PI: Alexandre Jacquillat
University: Carnegie Mellon University

Emergency Medical Services (EMS) have been instrumental to reduce mortality and improve public health. At the same time, the capabilities of EMS systems are constrained by limited vehicle fleets, which may prevent them from responding to emergencies within adequate time windows.

At the same time, the growth of ride-sharing platforms (e.g., Uber, Lyft) creates opportunities to augment EMS systems with on-demand, distributed transportation resources. This can take place through two mechanisms. First, on-demand transportation can transport low-priority patients to medical care facilities in order to free up EMS capacity to respond to higher-priority emergencies. This strategy leverages ride-sharing as a substitute to EMS. Second, ride- sharing vehicles can deliver life-saving equipment to emergency locations to enhance first response. This strategy leverages ride-sharing as a complement of EMS.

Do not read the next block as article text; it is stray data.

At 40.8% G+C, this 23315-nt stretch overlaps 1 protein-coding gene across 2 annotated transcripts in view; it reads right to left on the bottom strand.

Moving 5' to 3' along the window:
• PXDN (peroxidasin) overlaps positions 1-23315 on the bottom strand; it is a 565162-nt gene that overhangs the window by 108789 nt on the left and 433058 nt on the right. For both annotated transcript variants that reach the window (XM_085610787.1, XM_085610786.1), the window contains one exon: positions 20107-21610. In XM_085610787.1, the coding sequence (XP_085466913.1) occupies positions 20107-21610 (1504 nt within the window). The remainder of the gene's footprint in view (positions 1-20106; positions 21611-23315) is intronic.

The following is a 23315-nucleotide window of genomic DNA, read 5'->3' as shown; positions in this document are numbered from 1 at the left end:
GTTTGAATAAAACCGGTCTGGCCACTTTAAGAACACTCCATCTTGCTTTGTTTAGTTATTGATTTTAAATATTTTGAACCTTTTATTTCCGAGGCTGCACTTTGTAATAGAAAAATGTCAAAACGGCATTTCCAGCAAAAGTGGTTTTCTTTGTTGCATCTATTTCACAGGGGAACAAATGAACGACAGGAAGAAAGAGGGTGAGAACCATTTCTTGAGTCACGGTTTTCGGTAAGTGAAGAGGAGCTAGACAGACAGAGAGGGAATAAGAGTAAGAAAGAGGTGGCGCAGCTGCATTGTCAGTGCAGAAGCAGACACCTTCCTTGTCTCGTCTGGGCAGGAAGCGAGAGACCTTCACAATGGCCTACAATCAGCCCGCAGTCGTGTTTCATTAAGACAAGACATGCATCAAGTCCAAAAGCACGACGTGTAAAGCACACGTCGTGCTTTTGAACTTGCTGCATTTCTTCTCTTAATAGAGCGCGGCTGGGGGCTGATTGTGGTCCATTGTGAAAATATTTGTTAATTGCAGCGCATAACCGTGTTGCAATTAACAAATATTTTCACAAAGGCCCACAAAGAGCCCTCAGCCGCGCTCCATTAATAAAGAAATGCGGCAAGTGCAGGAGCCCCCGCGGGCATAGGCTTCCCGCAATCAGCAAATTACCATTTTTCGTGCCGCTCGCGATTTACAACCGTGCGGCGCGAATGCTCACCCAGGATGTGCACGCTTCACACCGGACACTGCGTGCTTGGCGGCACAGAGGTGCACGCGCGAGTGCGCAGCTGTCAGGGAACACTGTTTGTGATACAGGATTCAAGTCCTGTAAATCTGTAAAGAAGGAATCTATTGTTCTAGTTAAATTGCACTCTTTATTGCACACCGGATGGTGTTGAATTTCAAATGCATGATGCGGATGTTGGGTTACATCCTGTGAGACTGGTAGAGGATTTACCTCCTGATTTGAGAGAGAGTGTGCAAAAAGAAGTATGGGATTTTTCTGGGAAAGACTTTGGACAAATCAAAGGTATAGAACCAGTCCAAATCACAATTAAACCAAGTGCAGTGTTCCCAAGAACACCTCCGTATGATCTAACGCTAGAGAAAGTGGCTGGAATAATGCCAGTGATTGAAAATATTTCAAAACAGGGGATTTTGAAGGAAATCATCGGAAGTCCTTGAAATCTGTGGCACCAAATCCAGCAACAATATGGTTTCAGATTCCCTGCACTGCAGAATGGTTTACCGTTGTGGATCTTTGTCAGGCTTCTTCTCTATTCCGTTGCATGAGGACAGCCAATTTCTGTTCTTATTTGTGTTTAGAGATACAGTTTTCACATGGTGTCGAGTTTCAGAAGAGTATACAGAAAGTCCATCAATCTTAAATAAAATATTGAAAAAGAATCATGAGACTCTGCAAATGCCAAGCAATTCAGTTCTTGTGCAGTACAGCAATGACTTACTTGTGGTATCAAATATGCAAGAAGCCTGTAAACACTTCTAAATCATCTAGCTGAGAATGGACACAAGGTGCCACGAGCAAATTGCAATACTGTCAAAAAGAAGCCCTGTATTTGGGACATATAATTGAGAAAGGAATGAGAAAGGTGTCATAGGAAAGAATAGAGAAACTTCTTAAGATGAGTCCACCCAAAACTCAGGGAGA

The proposed project will develop mathematical models and computational algorithms to optimize the utilization of available EMS vehicles and on-demand ride-sharing services to respond to emergencies. The model will be formulated as a continuous-time Markov decision process which optimizes the dispatch of EMS vehicles to emergency locations and ride-sharing requests as substitutes or complements of EMS vehicles, with the objectives of maximizing the health outcomes and system efficiency associated with emergency care. Tailored algorithms from the field of approximate dynamic programming will be developed to implement the model efficiently, and derive near-optimal policies in reasonable computational times. Using real-world data provided by the University of Pittsburgh Department of Emergency Medicine, the model will be implemented to simulate the impact of the proposed strategies on EMS systems and evaluate their potential benefits in a realistic environment. The project will conclude with a deployment plan for the resulting systems and technologies in the City of Pittsburgh to assess their impact on patient wait times and resulting care delivery.